Does Computerized Physician Order Entry (CPOE) Kill Sick Kids?
PaperYong Y. H., J A. Carcillo, S. T. Venkataraman, R. S.B. Clark, R. S. Watson, T. C. Nguyen, H. Bayir, and R. A. Orr. 2005. "Unexpected Increased Mortality after Implementation of a Commercially Sold Computerized Physician Order Entry System." Pediatrics 116: 6: 1506 - 13 < http://pediatrics.aappublications.org/ content/vol116/issue6/index.shtml >.
QuestionDoes CPOE reduce mortality in severely ill children requiring transfer to a university teaching hospital?
Study DesignPre and post intervention (CPOE) study, retrospective analysis (2002) at University of Pittsburgh Children's Hospital.
Methodology18 month study (13 months pre-intervention and 5 months post-intervention). Population of 1942 acutely ill children transferred and admitted, mean age 9 months, 57% required ICU admission. CPOE system Cerner, Corporation's PowerOrder. Demographic, clinical and mortality data analyzed
ResultsThe mortality rate of children admitted to the hospital increased from 2.80 to 6.57 percent (see graph, next page).
ConclusionUnexpected increase in mortality coincident with CPOE implementation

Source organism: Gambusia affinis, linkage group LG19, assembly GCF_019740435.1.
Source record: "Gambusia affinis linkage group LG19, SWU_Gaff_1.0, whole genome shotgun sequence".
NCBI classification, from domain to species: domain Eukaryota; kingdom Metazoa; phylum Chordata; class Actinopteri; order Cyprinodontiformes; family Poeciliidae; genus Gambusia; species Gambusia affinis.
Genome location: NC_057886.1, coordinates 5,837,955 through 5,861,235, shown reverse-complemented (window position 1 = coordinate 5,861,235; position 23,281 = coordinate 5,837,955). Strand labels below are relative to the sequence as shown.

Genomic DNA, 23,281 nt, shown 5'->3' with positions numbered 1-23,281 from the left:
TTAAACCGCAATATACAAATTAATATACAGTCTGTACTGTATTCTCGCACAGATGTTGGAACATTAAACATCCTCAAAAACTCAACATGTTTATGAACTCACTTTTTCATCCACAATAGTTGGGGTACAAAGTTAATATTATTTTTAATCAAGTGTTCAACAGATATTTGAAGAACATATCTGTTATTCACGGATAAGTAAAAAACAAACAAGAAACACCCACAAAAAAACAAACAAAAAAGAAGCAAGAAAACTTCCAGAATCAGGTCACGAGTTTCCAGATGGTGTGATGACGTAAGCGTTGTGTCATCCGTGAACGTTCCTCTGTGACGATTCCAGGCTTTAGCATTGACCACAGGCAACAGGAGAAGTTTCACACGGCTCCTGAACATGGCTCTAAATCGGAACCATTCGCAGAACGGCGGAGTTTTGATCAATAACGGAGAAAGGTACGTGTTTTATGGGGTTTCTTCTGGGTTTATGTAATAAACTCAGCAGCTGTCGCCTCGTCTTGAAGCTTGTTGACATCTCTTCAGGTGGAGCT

The retrospective design of this study does not allow me to infer a cause and effect relationship between CPOE and increased mortality in children. The study does however suggest a possible association. In the discussion section of this publication the authors suggest that the deaths may have been linked to delays in obtaining medication which may been the result of the CPOE's software-design problems and faulty implementation.
I was surprised to learn that the hospital-wide implementation was completed in a blistering 6 days and that clinician training occurred 3 months prior to the implementation. CPOE implementations must be treated with the same respect as the introduction of new surgical procedures or new therapies. All who use them must be trained - just in time - and proficient in their use and these systems must be tested, tested again and piloted in clinical environments. Additionally, CPOE implementations require comprehensive project management and significant team work amongst clinicians, clinical informatics specialists and information system specialists.
Until recently the evidence in favour of CPOE has suggested that it is a dominant strategy when compared to paper-based order entry (improved outcomes, safer and in the long term costs less when compared to paper-based order entry). As a result the suggestion that we should conduct randomized trials evaluating CPOE has been deemed unethical by some. Given the results of this and other recent studies, we should reconsider the need for well-designed prospective studies. At the very least all CPOE implementations should include safety and clinical outcome measures to ensure that we "do no harm".
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